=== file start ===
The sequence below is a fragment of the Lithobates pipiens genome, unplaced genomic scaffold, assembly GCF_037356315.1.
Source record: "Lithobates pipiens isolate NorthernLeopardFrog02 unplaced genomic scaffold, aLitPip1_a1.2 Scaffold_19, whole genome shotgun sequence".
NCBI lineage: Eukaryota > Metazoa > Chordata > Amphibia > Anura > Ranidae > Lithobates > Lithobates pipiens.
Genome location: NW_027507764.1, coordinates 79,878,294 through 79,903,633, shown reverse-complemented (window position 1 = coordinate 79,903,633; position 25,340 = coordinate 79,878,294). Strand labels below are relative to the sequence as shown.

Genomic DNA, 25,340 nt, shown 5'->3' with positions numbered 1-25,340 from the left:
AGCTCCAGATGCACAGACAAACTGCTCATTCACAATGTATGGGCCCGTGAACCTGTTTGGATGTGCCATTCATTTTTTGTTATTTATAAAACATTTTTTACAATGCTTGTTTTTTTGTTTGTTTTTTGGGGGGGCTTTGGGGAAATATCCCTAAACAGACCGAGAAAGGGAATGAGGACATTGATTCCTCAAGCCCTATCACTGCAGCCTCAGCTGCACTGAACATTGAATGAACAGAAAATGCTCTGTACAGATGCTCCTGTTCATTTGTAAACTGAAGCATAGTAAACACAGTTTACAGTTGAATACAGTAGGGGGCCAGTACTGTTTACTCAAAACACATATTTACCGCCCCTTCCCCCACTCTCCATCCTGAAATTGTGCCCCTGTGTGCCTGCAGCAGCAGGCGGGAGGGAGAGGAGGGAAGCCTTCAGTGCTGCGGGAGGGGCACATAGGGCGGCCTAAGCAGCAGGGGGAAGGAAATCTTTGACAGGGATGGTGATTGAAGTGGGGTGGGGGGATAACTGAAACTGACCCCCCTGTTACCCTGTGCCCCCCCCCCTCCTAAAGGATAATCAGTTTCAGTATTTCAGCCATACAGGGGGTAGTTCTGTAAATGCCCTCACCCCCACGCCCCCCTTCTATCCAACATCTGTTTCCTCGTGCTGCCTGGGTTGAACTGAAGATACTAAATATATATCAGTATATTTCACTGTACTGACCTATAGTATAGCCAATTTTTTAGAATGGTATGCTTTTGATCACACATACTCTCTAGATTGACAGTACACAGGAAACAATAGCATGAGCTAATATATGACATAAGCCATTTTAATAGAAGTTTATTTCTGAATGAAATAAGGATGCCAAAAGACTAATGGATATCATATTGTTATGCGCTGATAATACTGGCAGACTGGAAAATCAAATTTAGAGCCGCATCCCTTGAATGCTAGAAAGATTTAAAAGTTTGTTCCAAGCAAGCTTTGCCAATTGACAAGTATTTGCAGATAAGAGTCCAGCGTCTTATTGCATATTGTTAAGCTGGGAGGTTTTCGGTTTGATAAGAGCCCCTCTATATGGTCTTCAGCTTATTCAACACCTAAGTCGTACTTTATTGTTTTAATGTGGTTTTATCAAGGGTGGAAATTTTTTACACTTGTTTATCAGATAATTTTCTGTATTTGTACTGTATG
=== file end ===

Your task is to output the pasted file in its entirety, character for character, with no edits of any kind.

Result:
The sequence below is a fragment of the Lithobates pipiens genome, unplaced genomic scaffold, assembly GCF_037356315.1.
Source record: "Lithobates pipiens isolate NorthernLeopardFrog02 unplaced genomic scaffold, aLitPip1_a1.2 Scaffold_19, whole genome shotgun sequence".
NCBI lineage: Eukaryota > Metazoa > Chordata > Amphibia > Anura > Ranidae > Lithobates > Lithobates pipiens.
Genome location: NW_027507764.1, coordinates 79,878,294 through 79,903,633, shown reverse-complemented (window position 1 = coordinate 79,903,633; position 25,340 = coordinate 79,878,294). Strand labels below are relative to the sequence as shown.

Genomic DNA, 25,340 nt, shown 5'->3' with positions numbered 1-25,340 from the left:
AGCTCCAGATGCACAGACAAACTGCTCATTCACAATGTATGGGCCCGTGAACCTGTTTGGATGTGCCATTCATTTTTTGTTATTTATAAAACATTTTTTACAATGCTTGTTTTTTTGTTTGTTTTTTGGGGGGGCTTTGGGGAAATATCCCTAAACAGACCGAGAAAGGGAATGAGGACATTGATTCCTCAAGCCCTATCACTGCAGCCTCAGCTGCACTGAACATTGAATGAACAGAAAATGCTCTGTACAGATGCTCCTGTTCATTTGTAAACTGAAGCATAGTAAACACAGTTTACAGTTGAATACAGTAGGGGGCCAGTACTGTTTACTCAAAACACATATTTACCGCCCCTTCCCCCACTCTCCATCCTGAAATTGTGCCCCTGTGTGCCTGCAGCAGCAGGCGGGAGGGAGAGGAGGGAAGCCTTCAGTGCTGCGGGAGGGGCACATAGGGCGGCCTAAGCAGCAGGGGGAAGGAAATCTTTGACAGGGATGGTGATTGAAGTGGGGTGGGGGGATAACTGAAACTGACCCCCCTGTTACCCTGTGCCCCCCCCCCTCCTAAAGGATAATCAGTTTCAGTATTTCAGCCATACAGGGGGTAGTTCTGTAAATGCCCTCACCCCCACGCCCCCCTTCTATCCAACATCTGTTTCCTCGTGCTGCCTGGGTTGAACTGAAGATACTAAATATATATCAGTATATTTCACTGTACTGACCTATAGTATAGCCAATTTTTTAGAATGGTATGCTTTTGATCACACATACTCTCTAGATTGACAGTACACAGGAAACAATAGCATGAGCTAATATATGACATAAGCCATTTTAATAGAAGTTTATTTCTGAATGAAATAAGGATGCCAAAAGACTAATGGATATCATATTGTTATGCGCTGATAATACTGGCAGACTGGAAAATCAAATTTAGAGCCGCATCCCTTGAATGCTAGAAAGATTTAAAAGTTTGTTCCAAGCAAGCTTTGCCAATTGACAAGTATTTGCAGATAAGAGTCCAGCGTCTTATTGCATATTGTTAAGCTGGGAGGTTTTCGGTTTGATAAGAGCCCCTCTATATGGTCTTCAGCTTATTCAACACCTAAGTCGTACTTTATTGTTTTAATGTGGTTTTATCAAGGGTGGAAATTTTTTACACTTGTTTATCAGATAATTTTCTGTATTTGTACTGTATG